There are several unequal well-temperaments that are currently used for "historically informed" music performances. https://en.wikipedia.org/wiki/Well_temperament lists the common ones, and has links to the details of most of them.

Unlike a keyboard instrument, the violin is not restricted to playing in any "fixed" temperament, except for the tuning of the open strings. In practice, individual notes are "tempered" according to the musical context, often by much more than the difference between a well-temperament and equal temperament. I've seen claims that professional players sometimes pitch-shift individual notes by almost a quarter-tone.

In contemporary music (since about 1950) most of the interest has been in equal-tempered tunings but with more than 12 divisions per octave. By dividing an octave into more than 12 equal parts, you can get intervals which are "closer to perfectly in tune" than Equal temperament, but still "play in any key". 19, 41 and 53 divisions are cases that work out well and have been explored musically.

  • Given that every scale has two (or more?) kind of step, why would anyone expect to be able to build a scale from only one? The problem as I see it is that you can't meet three desiderata (octave, fifth, third) with only two kinds of step. Oct 25, 2016 at 22:55
  • @AntonSherwood "why would anyone expect to be able to build a scale from only one?": to be able to modulate. Unequal temperaments are lovely in certain keys, but of course awful in others. Much 19th century music would sound bad in unequal temperaments (even a lot of Baroque music is unlistenable in mean tone temperament, which was for the most part superseded by Werckmeister and others before the end of the Baroque).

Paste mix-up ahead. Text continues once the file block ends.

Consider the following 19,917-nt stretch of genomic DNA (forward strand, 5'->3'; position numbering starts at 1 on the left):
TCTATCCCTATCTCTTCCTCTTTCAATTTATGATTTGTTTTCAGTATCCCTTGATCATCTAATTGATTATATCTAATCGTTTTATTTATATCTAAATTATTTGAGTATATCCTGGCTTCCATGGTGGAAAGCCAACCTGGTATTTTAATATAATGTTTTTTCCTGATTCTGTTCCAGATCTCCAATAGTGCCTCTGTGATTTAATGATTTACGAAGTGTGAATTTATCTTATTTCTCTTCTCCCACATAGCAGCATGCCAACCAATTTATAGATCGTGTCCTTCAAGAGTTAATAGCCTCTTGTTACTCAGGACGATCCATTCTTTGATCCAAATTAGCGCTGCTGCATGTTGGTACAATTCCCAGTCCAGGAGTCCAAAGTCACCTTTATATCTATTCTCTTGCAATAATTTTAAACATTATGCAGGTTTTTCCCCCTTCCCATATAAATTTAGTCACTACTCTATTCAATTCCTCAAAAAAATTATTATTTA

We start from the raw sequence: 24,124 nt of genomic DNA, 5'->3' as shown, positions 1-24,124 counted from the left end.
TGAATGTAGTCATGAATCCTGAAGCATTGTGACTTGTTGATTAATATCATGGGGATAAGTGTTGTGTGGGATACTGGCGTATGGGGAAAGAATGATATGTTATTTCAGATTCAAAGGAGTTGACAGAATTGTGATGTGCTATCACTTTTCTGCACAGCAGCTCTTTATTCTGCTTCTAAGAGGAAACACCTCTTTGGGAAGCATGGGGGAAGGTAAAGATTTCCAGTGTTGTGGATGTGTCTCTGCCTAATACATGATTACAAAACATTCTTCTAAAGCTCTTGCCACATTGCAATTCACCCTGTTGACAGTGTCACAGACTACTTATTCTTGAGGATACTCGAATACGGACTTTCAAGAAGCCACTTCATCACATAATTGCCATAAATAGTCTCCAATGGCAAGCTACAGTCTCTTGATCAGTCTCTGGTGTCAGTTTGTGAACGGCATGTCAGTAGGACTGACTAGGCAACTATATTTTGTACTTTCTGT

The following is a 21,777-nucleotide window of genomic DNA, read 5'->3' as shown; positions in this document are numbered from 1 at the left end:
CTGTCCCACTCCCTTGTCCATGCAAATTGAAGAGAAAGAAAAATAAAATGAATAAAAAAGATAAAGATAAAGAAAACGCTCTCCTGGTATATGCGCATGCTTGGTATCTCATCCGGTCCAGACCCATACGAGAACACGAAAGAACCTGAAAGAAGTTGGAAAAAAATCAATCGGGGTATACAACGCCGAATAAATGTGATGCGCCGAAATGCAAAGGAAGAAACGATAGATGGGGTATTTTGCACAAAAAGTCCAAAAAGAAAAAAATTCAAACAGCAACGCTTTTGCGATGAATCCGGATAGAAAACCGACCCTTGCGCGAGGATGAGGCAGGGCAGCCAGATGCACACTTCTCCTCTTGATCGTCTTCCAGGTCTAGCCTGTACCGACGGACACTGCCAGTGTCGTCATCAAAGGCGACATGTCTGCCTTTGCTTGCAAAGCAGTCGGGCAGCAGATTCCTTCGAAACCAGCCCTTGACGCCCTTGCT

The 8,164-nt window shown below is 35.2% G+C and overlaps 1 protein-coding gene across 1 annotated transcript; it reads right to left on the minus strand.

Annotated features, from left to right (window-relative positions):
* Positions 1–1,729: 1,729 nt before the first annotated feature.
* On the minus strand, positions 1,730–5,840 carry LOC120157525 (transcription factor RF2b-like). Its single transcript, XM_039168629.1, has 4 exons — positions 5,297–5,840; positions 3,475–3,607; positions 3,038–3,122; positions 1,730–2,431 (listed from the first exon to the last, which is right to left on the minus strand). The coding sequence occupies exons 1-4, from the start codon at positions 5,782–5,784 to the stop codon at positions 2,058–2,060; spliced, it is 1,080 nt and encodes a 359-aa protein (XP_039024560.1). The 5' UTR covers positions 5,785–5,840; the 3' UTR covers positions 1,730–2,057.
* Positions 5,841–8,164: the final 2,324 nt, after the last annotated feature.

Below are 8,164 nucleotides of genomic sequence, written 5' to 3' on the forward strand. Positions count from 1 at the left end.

– phoog
    Nov 6, 2019 at 15:49
  • @phoog You've answered a different question: why one would want to attempt it. Nov 6, 2019 at 16:06
  • @AntonSherwood fair enough. But experience shows that people not only attempt it but succeed. That the major third of 12-tone equal temperament is so far off from the acoustical pitch does not prevent scales built from 12-tone equal temperament from being scales.
    – phoog
    Nov 6, 2019 at 16:30

Violins are tuned by tuning the A and then tuning all other strings in perfect fifths in relation to A. The idea of Werckmeister III tuning, the most commonly employed well-tempered tuning, is actually pretty compatible with that scheme, namely using 8 perfect tuned fifths and then offset the accumulated +16cents of tuning error (a perfect fifth is 2 cents above an equal-tempered one) then over four non-perfect fifths. Unfortunately, those fifths are C-G, G-D, D-A and B-F♯, so a Werckmeister III G is 8 cents above a normally tuned violin G (and you'd be even off 12 cents for a viola C).